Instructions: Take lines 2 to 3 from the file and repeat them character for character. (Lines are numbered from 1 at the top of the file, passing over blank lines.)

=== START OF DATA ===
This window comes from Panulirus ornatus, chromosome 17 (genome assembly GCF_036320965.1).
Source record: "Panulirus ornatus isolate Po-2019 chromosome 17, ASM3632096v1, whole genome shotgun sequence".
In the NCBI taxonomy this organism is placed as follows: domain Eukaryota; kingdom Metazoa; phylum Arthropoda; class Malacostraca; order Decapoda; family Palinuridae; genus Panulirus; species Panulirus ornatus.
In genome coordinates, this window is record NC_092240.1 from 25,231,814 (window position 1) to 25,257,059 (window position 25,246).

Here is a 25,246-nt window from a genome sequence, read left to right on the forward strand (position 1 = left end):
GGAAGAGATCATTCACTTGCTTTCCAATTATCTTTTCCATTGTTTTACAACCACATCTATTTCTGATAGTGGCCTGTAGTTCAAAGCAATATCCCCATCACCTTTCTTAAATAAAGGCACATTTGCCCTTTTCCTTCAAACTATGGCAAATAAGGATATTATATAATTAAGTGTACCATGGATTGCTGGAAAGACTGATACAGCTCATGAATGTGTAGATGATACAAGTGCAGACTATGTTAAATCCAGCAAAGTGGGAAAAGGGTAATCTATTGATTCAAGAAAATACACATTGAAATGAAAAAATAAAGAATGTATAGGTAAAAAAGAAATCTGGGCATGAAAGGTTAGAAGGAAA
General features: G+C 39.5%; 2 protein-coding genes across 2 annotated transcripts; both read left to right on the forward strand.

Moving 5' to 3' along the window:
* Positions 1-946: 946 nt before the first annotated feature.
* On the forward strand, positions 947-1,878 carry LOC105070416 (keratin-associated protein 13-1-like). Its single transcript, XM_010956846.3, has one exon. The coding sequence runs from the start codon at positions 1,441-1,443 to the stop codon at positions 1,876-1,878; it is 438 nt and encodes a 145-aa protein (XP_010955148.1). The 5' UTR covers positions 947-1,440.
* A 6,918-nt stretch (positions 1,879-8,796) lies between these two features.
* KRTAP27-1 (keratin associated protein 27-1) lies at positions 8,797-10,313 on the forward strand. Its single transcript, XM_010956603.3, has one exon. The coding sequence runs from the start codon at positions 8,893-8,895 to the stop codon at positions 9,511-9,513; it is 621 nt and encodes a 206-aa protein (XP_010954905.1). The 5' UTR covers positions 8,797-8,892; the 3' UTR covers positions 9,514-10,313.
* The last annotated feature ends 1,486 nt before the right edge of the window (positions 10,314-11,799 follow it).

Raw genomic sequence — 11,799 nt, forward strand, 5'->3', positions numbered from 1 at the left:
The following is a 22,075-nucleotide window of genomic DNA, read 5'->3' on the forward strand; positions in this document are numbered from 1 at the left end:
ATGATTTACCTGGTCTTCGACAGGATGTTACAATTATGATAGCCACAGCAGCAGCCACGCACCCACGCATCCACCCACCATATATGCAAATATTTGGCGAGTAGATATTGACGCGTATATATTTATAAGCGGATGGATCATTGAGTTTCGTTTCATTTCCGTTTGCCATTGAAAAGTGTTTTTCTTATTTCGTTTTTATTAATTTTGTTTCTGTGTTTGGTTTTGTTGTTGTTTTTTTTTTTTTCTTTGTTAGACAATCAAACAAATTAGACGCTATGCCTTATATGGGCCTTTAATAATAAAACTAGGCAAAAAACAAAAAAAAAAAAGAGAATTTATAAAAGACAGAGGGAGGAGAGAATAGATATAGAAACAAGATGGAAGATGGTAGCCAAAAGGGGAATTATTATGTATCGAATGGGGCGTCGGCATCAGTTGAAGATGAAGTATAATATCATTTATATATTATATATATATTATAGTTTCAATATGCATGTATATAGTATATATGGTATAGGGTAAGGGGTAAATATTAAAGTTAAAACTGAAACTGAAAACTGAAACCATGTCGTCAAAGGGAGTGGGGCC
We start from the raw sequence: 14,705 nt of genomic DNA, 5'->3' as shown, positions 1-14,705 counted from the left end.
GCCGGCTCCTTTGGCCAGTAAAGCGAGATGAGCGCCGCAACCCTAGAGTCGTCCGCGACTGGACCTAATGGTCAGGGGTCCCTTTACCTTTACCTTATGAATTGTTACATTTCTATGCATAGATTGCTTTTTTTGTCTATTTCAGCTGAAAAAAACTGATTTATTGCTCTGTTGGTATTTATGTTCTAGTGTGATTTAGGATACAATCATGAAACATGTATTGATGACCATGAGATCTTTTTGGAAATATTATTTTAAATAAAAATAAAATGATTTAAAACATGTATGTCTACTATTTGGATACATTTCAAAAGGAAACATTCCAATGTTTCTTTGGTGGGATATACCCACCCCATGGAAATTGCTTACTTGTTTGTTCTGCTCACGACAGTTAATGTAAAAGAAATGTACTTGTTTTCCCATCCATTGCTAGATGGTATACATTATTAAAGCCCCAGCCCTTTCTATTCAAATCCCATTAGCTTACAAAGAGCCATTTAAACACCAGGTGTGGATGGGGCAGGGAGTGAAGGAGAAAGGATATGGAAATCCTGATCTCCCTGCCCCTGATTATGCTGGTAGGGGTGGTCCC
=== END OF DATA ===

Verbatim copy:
Source record: "Panulirus ornatus isolate Po-2019 chromosome 17, ASM3632096v1, whole genome shotgun sequence".
In the NCBI taxonomy this organism is placed as follows: domain Eukaryota; kingdom Metazoa; phylum Arthropoda; class Malacostraca; order Decapoda; family Palinuridae; genus Panulirus; species Panulirus ornatus.